ECEn 425

Lab #7: Event Flags


Overview

This lab is the final phase in the development of your YAK kernel. You are to add functions that create, pend on, set, and reset event flags so that you can correctly execute the application program lab7app.c without modification. You will also need the file lab7defs.h. You are expected to complete this lab with a partner.

Functionality

You must add the following functions to your kernel. You should implement each function exactly according to the prototype given on the YAK Kernel webpage. Refer to that web page for additional details about these functions.

For this lab you will also need to change your tick and keyboard interrupt handlers. For the tick handler, you need not generate any output -- this makes your output much easier to read. You should replace the contents of your keyboard handler with the contents of sample function shown below.

void KeyboardHandler(void)
{
    char c;
    c = KeyBuffer;

    if(c == 'a') YKEventSet(charEvent, EVENT_A_KEY);
    else if(c == 'b') YKEventSet(charEvent, EVENT_B_KEY);
    else if(c == 'c') YKEventSet(charEvent, EVENT_C_KEY);
    else if(c == 'd') YKEventSet(charEvent, EVENT_A_KEY | EVENT_B_KEY | EVENT_C_KEY);
    else if(c == '1') YKEventSet(numEvent, EVENT_1_KEY);
    else if(c == '2') YKEventSet(numEvent, EVENT_2_KEY);
    else if(c == '3') YKEventSet(numEvent, EVENT_3_KEY);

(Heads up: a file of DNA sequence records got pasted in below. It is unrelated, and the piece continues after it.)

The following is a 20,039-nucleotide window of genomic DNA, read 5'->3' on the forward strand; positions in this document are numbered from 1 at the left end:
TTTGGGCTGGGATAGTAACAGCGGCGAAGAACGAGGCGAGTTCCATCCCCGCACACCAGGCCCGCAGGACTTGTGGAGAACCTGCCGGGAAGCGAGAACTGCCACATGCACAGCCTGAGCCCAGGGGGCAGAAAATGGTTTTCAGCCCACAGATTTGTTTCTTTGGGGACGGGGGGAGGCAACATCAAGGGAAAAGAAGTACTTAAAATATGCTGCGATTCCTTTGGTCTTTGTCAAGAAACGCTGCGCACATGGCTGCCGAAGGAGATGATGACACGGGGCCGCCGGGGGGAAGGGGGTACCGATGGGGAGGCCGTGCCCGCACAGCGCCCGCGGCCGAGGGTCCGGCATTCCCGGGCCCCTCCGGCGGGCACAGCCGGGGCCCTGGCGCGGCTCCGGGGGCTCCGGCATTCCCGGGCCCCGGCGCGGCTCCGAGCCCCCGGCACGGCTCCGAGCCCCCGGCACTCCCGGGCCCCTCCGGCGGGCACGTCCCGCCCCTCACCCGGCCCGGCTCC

else {
        print("\nKEYPRESS (", 11);
        printChar(c);
        print(") IGNORED\n", 10);
    }
}
You will also need to #include the header file lab7defs.h above your keyboard handler. This keyboard handler, in combination with the application code, will allow you to test the ability of your kernel to unblock one or multiple tasks in response to different events. Study the application code and keyboard handler carefully so that you understand what should happen when keys are pressed.

Requirements

Implement the required functions and make sure that the application program runs correctly. As usual, the system should not crash when key presses occur in rapid succession, even with the timer tick frequency increased to 750 instructions per tick. For full credit, your application code must run correctly at this high tick rate, including the generation of all output for any combination of keypresses.

The behavior of the code depends on which keys are pressed. To verify that your kernel is running correctly, check the following functionality:

If other keys are pressed, the usual "KEYPRESS (X) IGNORED" should be displayed. No other text or error messages should be displayed.

Pass-off

When you are confident that your kernel runs the application program correctly, demonstrate its execution to a TA. Be prepared to show your source code to the TA and discuss your design decisions. Since you must demonstrate working code to a TA on or before the due date, please consider their lab schedule well in advance.

In addition to the demonstration, you must send email to the Lab TA with a written summary of problems you encountered, if any, and a realistic estimate of the total number of hours you spent on this lab. You are also invited to include suggestions or additional information that could have been included on the web pages, or additional simulator features that would have reduced your debugging time.

Important Notes

Debugging help

Here are comments from student reports describing their problems on this lab and how they tracked them down. As always, take them with a grain of salt.



Last updated 29 August 2016